My current tripod is a Slik 700DX Pro.  It's a lot larger and heaver than the previous cheapie ones I bought.  I've got a Bogen 390RC2 Jr head on it that takes the quick release plates.  What I like about this combo is that it's very stable.  I use this to support my camera for stock shots, and for studio work.  I'll take it out and about, but I make sure I don't have to lug it very far.  I don't think I would go hiking with this, though, due to the weight.

The only problem I have with the entire setup is fitting a large lens (like the Canon 70-200 f/2.8L IS) to the tripod.  With the release plate on the lens's "foot", the camera body gets in the way of the release lever.  My quick solution is to loosen the ring on the tripod and rotate everything 90 degrees, click the plate into the tripod, then re-center the camera if needed..


The Slik tripod receives such great reviews that I went ahead and bought it. It should do nicely. Thanks everyone for your help.

« Reply #14 on: August 14, 2008, 20:43 »
0
For anyone else that wants to buy a tripod in the future, don't forget your local camera shop that may carry used equipment.  I got a Manfrotto tripod for $100 used.

« Reply #15 on: August 14, 2008, 21:05 »
0
My old Manfrotto is 27 years old. It really needs a bit of work, but I can see no reason to upgrade. But if I did ... yes another expensive Manfrotto.

« Reply #16 on: August 14, 2008, 22:09 »
0
http://www.adorama.com/catalog.tpl?op=itemlist&cat1=Flashpoint%20Carbon%20Fiber%20Tripods&cat2=Tripods%20/%20Monopods%20/%20Accs&sid=1218769560455000

Just found this on adorama.
I personally have a feisol tripod and head. with RRS clamp and L-plate. MMmmmmm L-plate.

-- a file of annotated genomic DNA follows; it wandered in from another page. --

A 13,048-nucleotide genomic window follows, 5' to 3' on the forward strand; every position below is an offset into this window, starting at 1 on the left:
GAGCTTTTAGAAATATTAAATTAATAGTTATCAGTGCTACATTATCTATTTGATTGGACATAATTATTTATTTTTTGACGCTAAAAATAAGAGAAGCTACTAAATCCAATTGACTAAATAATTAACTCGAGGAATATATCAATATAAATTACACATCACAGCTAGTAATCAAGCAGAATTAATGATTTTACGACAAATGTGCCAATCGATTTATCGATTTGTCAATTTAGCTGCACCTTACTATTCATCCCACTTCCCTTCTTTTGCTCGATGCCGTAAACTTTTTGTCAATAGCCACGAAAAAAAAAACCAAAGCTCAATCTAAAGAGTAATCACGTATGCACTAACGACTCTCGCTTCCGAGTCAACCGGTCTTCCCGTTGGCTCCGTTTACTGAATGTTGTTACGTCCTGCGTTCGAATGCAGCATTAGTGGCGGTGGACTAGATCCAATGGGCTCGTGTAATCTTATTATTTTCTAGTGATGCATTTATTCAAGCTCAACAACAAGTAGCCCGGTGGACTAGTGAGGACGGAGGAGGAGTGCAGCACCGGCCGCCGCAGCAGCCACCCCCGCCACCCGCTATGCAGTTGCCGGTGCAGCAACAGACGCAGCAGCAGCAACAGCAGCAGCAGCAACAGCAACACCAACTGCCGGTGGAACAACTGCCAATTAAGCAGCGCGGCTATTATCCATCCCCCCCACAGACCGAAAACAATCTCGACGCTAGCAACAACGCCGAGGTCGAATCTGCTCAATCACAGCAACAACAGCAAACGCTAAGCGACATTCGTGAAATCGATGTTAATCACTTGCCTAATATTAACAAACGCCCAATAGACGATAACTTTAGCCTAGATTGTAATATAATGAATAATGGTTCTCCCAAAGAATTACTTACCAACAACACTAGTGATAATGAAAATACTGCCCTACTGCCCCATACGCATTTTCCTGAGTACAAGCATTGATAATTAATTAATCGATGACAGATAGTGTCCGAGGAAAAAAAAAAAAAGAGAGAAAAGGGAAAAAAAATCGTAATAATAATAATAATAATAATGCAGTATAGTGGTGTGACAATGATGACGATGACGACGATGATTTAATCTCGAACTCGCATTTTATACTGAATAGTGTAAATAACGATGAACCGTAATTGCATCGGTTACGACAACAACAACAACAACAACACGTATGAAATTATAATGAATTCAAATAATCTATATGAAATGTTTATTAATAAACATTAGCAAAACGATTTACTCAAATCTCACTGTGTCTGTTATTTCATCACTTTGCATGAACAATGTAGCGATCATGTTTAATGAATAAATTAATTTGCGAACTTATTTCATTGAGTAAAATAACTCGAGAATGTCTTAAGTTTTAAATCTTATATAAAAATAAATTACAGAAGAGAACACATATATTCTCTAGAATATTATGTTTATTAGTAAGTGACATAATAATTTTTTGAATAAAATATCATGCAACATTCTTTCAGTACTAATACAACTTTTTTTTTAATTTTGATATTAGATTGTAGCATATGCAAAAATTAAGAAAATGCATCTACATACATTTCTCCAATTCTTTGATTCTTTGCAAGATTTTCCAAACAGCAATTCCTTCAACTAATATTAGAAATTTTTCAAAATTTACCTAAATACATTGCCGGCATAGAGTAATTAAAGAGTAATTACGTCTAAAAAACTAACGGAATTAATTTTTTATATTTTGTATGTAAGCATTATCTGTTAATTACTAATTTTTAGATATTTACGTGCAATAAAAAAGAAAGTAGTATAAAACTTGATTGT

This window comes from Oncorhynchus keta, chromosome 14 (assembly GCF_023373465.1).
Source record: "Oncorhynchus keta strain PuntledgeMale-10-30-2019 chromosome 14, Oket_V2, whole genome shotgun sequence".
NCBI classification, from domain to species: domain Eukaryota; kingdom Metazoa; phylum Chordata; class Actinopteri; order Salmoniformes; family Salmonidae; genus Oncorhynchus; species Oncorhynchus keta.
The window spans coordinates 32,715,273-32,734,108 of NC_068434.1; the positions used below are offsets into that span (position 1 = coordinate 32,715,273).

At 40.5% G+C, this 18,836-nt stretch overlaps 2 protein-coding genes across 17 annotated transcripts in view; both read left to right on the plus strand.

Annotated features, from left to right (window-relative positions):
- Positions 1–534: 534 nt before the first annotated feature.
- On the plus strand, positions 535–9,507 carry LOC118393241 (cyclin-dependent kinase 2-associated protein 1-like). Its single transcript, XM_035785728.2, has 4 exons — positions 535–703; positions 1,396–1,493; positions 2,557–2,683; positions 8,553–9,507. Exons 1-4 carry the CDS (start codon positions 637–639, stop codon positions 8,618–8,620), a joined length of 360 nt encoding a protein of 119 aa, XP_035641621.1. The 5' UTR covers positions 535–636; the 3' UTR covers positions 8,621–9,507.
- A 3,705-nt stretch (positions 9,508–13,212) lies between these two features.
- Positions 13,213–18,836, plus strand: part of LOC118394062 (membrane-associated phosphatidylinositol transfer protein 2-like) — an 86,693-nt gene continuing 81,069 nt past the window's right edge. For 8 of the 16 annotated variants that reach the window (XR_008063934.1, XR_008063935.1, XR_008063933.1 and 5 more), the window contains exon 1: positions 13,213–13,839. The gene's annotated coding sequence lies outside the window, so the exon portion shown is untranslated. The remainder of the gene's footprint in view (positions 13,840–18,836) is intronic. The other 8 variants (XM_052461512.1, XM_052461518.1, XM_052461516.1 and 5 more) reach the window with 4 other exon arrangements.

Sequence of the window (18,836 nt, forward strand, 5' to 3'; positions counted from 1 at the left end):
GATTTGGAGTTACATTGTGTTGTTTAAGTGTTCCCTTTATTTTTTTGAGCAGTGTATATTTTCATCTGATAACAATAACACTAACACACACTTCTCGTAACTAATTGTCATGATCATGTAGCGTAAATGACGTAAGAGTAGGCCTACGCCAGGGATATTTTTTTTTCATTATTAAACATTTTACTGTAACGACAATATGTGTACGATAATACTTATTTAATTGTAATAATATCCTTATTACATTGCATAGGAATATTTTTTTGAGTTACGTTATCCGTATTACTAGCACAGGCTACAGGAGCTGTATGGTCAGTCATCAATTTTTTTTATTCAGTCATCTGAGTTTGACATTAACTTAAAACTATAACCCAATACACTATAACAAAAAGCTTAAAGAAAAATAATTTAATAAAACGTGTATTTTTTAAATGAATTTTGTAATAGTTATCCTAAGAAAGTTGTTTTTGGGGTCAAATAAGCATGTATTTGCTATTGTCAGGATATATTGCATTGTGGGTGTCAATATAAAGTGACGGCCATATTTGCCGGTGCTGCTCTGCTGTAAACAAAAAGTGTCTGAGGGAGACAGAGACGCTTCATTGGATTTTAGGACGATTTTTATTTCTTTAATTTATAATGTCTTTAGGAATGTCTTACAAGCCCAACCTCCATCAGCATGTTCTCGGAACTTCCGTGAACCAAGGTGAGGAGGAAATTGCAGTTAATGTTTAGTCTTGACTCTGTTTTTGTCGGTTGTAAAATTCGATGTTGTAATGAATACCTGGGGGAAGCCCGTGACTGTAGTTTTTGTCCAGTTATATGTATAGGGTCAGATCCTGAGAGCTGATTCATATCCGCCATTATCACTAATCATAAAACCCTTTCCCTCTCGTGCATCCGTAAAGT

« Reply #17 on: August 15, 2008, 09:48 »
0
http://www.adorama.com/catalog.tpl?op=itemlist&cat1=Flashpoint%20Carbon%20Fiber%20Tripods&cat2=Tripods%20/%20Monopods%20/%20Accs&sid=1218769560455000

Just found this on adorama.
I personally have a feisol tripod and head. with RRS clamp and L-plate. MMmmmmm L-plate.


Yes, the L-plate is FANTASTIC!  After using one for the past 2 years, I can't imagine NOT having it.

« Reply #18 on: August 15, 2008, 11:01 »
0
I think everyone's agreed ... yes is the answer to your question.

I have a Manfrotto 055, with a 229 head, for home/studio/local use. The only annoyance is that the head won't tilt backwards more than about 30 degrees so, for high-angle shots the camera has to be mounted in reverse.

The whole thing weighs a ton, so for hiking I have a lightweight Slik, but it doesn't support the camera (especially with a telephoto) nearly as steadily. The difference is very noticeable.


IMO quick release plates are an absolute must.


Watch out with quick release plates. They're great, but I've probably broken more photographic equipment through them releasing unexpectedly (I know ... probably for not being closed properly ... my fault) than for any other reason.

 


 

Related Topics

  Subject / Started by Replies Last post
18 Replies
7217 Views
Last post February 27, 2009, 09:29
by tygraphics
4 Replies
1766 Views
Last post June 04, 2008, 20:54
by epixx
116 Replies
14116 Views
Last post July 10, 2012, 09:18
by antistock
26 Replies
7738 Views
Last post September 20, 2014, 10:27
by MarcvsTvllivs
9 Replies
2250 Views
Last post July 25, 2013, 09:06
by Xanox

Sponsors

Microstock Poll Results